I just recently started working part-time with a company called Displayit at Church that offers displays, banners, portable check-in counters, and more for churches to use in their ministry endeavors. We used Displayit at Church products to help transform a local high school into a church each Sunday, and now I have the opportunity to be on the team that makes that a reality for other churches too! Last week, I made a video for Displayit at Church giving kidmin leaders tips for making their environments welcoming for kids, and I thought I’d share those tips here too.

So if you want to make sure that your environment is exciting and welcoming for kids…

1) Use lots of bright colors! Let your displays communicate to kids how much fun they’re going to have with you in your program. Bright, bold colors pique kids’ interest and make them want to find out more.



2) Use fonts kids can read easily. That means avoiding script or cursive fonts. I know we all grew up having to practice our cursive, but most schools aren’t even teaching kids cursive anymore, and many kids have a difficult time reading anything written in a script font. (Even my high-school-aged little sister needs help deciphering cursive handwriting.)



3) Make sure your signage is easy to see so parents know where to go. Kids can’t join you in your ministry if they’re parents don’t know where to bring them. Make sure your signage is placed in visible common areas for parents to see.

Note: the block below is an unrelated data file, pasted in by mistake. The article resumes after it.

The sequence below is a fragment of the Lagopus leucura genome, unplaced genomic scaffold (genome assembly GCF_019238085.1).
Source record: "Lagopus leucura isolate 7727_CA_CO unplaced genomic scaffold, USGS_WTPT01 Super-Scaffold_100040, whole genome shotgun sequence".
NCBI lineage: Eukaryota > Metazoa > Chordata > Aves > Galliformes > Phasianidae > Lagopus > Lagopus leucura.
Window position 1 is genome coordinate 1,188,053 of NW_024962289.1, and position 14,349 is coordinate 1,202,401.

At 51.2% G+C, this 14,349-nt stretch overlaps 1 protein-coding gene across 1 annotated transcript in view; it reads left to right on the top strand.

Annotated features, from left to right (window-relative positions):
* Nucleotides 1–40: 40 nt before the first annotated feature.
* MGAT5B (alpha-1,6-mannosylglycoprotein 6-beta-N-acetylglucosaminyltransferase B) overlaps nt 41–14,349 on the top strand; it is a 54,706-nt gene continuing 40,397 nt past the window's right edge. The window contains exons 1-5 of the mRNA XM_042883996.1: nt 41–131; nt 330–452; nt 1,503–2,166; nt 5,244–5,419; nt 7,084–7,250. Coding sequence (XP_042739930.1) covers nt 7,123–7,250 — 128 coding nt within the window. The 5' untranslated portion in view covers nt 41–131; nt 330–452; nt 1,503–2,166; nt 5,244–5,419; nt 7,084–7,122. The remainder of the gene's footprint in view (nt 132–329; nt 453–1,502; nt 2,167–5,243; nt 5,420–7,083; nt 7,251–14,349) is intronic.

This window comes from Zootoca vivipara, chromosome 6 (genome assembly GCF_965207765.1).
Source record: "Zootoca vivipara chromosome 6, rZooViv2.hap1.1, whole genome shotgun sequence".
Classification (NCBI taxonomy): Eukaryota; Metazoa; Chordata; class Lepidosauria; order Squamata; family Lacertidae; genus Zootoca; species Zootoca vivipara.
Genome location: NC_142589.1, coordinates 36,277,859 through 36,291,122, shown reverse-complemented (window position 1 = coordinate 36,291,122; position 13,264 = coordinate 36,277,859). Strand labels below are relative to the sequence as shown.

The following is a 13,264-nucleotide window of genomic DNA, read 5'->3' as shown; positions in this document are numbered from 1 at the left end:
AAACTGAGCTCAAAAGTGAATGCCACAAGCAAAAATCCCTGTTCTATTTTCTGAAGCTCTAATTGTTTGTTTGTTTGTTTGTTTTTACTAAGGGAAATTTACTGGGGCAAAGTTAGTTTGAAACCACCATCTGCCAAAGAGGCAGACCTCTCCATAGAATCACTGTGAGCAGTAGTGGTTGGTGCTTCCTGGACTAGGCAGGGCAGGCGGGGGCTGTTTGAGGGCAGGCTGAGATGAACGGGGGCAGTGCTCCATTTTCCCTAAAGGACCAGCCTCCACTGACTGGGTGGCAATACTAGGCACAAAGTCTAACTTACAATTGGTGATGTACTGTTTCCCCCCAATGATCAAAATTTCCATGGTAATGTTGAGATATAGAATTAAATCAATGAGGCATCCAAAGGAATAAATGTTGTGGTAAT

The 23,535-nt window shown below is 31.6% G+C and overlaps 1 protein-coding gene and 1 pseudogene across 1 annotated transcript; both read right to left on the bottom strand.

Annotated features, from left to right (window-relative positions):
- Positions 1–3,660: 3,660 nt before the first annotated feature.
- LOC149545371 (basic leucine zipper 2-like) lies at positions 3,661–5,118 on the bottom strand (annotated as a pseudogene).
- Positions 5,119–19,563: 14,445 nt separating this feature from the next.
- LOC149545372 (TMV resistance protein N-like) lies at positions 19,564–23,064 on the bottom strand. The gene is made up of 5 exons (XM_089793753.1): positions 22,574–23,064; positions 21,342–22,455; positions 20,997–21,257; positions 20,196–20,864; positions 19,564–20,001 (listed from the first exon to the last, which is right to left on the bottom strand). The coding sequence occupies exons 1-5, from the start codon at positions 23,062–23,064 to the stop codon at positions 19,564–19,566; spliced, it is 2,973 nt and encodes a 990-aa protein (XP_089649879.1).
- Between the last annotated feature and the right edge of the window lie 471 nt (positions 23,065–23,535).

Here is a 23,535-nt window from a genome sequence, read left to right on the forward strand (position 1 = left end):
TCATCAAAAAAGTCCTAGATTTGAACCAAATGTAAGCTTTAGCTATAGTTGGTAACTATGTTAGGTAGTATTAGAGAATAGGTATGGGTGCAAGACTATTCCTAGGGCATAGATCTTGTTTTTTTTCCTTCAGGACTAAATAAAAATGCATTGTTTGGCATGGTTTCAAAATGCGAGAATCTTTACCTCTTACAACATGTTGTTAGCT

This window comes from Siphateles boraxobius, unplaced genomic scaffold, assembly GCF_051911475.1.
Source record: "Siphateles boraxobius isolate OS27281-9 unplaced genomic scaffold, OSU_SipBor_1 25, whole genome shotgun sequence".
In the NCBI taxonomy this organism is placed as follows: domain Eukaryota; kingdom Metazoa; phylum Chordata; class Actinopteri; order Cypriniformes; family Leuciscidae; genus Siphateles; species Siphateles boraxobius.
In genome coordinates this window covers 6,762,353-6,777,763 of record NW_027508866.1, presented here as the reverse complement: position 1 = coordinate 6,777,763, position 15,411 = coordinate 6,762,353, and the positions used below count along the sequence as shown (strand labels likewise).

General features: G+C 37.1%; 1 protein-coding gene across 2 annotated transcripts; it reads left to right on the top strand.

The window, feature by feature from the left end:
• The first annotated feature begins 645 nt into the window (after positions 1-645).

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  1. […] 2) How to transform a space – Mobile churches have the difficult task of taking an often secular space and transforming it into a place where people can encounter God.  The mobile church I worked at met in a local high school, which meant the kids’ area was in the chorus, orchestra, theatre, and ROTC rooms. The kids loved the giant planes hanging from the ceiling in the ROTC room, but we had to get creative with making the orchestra room a safe place for our nursery (giant cellos everywhere). Mobile churches have to think intentionally about their spaces to ensure the best overall experience, so take a cue from mobile churches and constantly examine what your space communicates to the people who attend and visit your church. (Psst – read about three tips for making your space welcoming for kids here). […]

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